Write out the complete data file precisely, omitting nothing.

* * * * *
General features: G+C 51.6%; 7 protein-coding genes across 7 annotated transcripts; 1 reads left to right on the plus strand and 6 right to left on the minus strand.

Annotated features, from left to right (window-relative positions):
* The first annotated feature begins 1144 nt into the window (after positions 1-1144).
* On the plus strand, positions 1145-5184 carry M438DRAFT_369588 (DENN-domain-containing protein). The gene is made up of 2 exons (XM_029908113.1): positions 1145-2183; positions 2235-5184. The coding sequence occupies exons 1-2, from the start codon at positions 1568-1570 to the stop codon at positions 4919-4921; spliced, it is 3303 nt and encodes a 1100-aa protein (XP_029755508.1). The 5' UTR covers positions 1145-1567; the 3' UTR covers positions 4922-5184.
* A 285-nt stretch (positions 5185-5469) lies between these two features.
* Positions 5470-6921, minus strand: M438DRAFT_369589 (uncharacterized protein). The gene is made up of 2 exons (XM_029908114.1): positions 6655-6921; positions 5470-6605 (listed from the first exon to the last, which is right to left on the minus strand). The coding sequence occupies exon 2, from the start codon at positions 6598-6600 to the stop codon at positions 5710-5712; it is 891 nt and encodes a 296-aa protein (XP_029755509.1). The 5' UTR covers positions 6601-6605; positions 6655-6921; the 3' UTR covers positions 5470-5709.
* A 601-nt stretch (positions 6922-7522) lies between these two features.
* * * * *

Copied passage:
General features: G+C 51.6%; 7 protein-coding genes across 7 annotated transcripts; 1 reads left to right on the plus strand and 6 right to left on the minus strand.

Annotated features, from left to right (window-relative positions):
* The first annotated feature begins 1144 nt into the window (after positions 1-1144).
* On the plus strand, positions 1145-5184 carry M438DRAFT_369588 (DENN-domain-containing protein). The gene is made up of 2 exons (XM_029908113.1): positions 1145-2183; positions 2235-5184. The coding sequence occupies exons 1-2, from the start codon at positions 1568-1570 to the stop codon at positions 4919-4921; spliced, it is 3303 nt and encodes a 1100-aa protein (XP_029755508.1). The 5' UTR covers positions 1145-1567; the 3' UTR covers positions 4922-5184.
* A 285-nt stretch (positions 5185-5469) lies between these two features.
* Positions 5470-6921, minus strand: M438DRAFT_369589 (uncharacterized protein). The gene is made up of 2 exons (XM_029908114.1): positions 6655-6921; positions 5470-6605 (listed from the first exon to the last, which is right to left on the minus strand). The coding sequence occupies exon 2, from the start codon at positions 6598-6600 to the stop codon at positions 5710-5712; it is 891 nt and encodes a 296-aa protein (XP_029755509.1). The 5' UTR covers positions 6601-6605; positions 6655-6921; the 3' UTR covers positions 5470-5709.
* A 601-nt stretch (positions 6922-7522) lies between these two features.